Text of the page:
Friday, April 27, 2018

20,000 Leagues Under the Sea - ABB Review

This is my first ABB for a classic. So here's to hoping I don't incite the masses.



This is not the first classic that I've failed to love or that's brought on some extreme emotions worthy of ABB notice. It's simply the first that got me so darn ranty on so many points that I NEED TO EXPRESS.

 First though, the details. 

Twenty Thousand Leagues Under the Sea is a classic science fiction novel by French writer Jules Verne published in 1870. It tells the story of Captain Nemo and his submarine Nautilus as seen from the perspective of Professor Pierre Aronnax.

After hunting what he thinks is some giant narwhale, Aronnax goes overboard and is picked up by the Nautilus. What follows is the Professor's observations of his 20,000 league voyage.


Sounds interesting, right? To be fair I read an abridged version as a child and looooved this story. I got my hands on what professes to be as close of a translation as possible. So now I have the original to chew on.

Now, credit has to be given for this being written in 1870. I completely get that some things do not date well and as time has gone on, obviously we have more accurate information as well as easier means of accessing it. I get that . . . really. Verne can't help that his novel didn't age well in some aspects. But it doesn't mean I didn't have some eye twitching and sputtering at points.

Since I managed to get through the whole thing, I'm now going to have my rant.

Leagues starts out well enough and the bit of dragging as we wait to find the elusive "prey" can be excused as building up to that moment.


Once inside the sub though, things went downhill. In an attempt to either wow his audience with a ton of information or attempting to legitimize his tale by spewing "facts", Verne bogs his novel down with the most BORING crap ever.

I don't know what he was thinking, but uh yeah, I did not need to know the exact location of every single island that they passed(didn't stop at, but just passed in the distance.) Just tell me what ocean you're in or what island it is. I get the picture. Keep your meridians and long/lat info. And it was ALL THE FREAKING TIME!

Also on unnecessary and boring novel bogging bits, we had Conseil. Conseil was the man child of the novel. He's called a boy but is in his 30's and his entire life is dedicated to serving Aronnax and having no opinion whatsoever. He constantly refers to Aronnax in third person kind of like hmm... oh yeah, that other person with no sense of individuality.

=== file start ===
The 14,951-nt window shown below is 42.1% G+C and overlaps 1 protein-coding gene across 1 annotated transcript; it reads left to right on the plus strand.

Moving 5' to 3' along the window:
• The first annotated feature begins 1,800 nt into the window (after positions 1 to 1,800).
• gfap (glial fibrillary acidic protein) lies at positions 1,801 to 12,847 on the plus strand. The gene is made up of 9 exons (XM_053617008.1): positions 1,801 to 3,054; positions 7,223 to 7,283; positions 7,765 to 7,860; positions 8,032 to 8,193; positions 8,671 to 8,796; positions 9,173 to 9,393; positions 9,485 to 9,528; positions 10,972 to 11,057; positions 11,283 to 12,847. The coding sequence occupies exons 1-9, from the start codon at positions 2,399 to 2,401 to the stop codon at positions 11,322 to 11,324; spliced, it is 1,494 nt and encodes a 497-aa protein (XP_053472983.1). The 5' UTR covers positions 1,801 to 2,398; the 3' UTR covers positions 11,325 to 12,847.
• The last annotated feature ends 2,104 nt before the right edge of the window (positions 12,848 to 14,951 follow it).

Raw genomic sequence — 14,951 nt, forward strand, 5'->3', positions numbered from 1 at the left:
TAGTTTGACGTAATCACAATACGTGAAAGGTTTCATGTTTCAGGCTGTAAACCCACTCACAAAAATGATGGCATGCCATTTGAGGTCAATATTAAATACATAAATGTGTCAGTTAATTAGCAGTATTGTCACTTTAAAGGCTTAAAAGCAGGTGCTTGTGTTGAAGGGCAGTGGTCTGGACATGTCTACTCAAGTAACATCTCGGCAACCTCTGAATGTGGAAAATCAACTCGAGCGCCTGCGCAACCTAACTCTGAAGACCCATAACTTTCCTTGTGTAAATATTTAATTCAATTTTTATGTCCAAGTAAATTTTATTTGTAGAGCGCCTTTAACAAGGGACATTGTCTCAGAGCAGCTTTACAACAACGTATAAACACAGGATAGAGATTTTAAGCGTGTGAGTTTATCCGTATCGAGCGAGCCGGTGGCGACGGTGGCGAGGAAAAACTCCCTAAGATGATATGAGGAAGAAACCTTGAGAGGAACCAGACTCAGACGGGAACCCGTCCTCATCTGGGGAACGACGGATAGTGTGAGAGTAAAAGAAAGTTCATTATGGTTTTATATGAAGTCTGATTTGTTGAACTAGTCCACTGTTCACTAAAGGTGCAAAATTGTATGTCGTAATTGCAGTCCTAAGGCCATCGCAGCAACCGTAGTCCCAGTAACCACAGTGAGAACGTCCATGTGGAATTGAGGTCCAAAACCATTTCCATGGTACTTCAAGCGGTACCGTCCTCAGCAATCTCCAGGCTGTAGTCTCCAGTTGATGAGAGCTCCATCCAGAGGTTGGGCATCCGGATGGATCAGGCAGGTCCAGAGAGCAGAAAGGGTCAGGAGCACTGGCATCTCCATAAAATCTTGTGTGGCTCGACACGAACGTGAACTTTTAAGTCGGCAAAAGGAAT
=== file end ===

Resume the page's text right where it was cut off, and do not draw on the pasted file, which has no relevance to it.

Hmm, maybe Tolkien was annoyed by Conseil and used him as inspiration! When he's not doing the whole "does master need anything?" routine(it went hand-in-hand with the "If master wishes, that's what we'll do. I have no wishes except for what those of master are.") he had this GREAT habit of classifying everything to death.


Conseil's not a smart person and couldn't tell you the difference between a penguin and a puffer fish. But if you tell him the names of those animals he'll sit there and run down the entire taxonomy of them. And he does it frequently! And with great gusto!


I wanted to throw him overboard many times. Seriously though!! Who wants to hear the taxonomy of every freaking thing we see on this trip? Not me!!!

Next on the docket for "ways I attempted to amaze my readers and failed" we have GIANT paragraphs that contain lists of marine plant and animal life. Pages of it sometimes. I mean . . . I can just see it now. 

"Mr. Verne, we see here you have a new book. What do you think is your great selling point?"

"I'm so glad you asked, Mr. Publisher. I figured I would open up an encyclopedia and list every mollusk name I found to fill up pages 45-50. And then I repeated that process with fish, mammals, seaweed, coral, etc. I do try to break up these giant lists with show of movement from place to place, which I prove by constantly updating my character's exact coordinates."

"And you think this will fascinate readers?"

"Who doesn't love an over abundance of details and lists so long that they lose their impact by the end?"

"Good point. You have a deal then."

This is so not something I can blame time for. No, I'm sorry, but this is not a matter of lack of information. This is just plain crazy!!! I mean, paragraphs and paragraphs of stuff fit for a Dr. Seuss book.

"We opened the window and saw red fish, blue fish, green fish, spiked fish, fish with spots, fish with dots. girl fish, boy fish, twenty-four fish! Fish from down deep and fish that like to leap! Fish with long hoses and fish that smell like roses. Fish from the Pacific, but this list is short and not too specific. Fish that swim upside down and fish that can only swim around and around. Fish that smile and fish that sing. Fish that can sprint a mile in spring!"

And finally we finish with fish and move onto a different animal/plant group. It got to the point where I hailed my fellow sufferer(ie. my friend who was reading this at the same time) and said, "I'm just going to start skipping the paragraphs of classifications, long/lat, and lists of everything out our window."

In this case, less would've been more. A few key examples of what they were seeing and really bring those to life. Instead by the time I got to the end of a list I couldn't tell you what was on it but "clams". It was a list of clams. Hang what kind! Heck, normally I'd go look up something new and interesting but these were just . . . 

Even excluding the slow points of boring, overly done details, the first half of the journey was soooo boring. Very little happened and the one sorta interesting part was where they were temporarily locked up and then drugged. It's quickly over and forgotten so holds very little tension.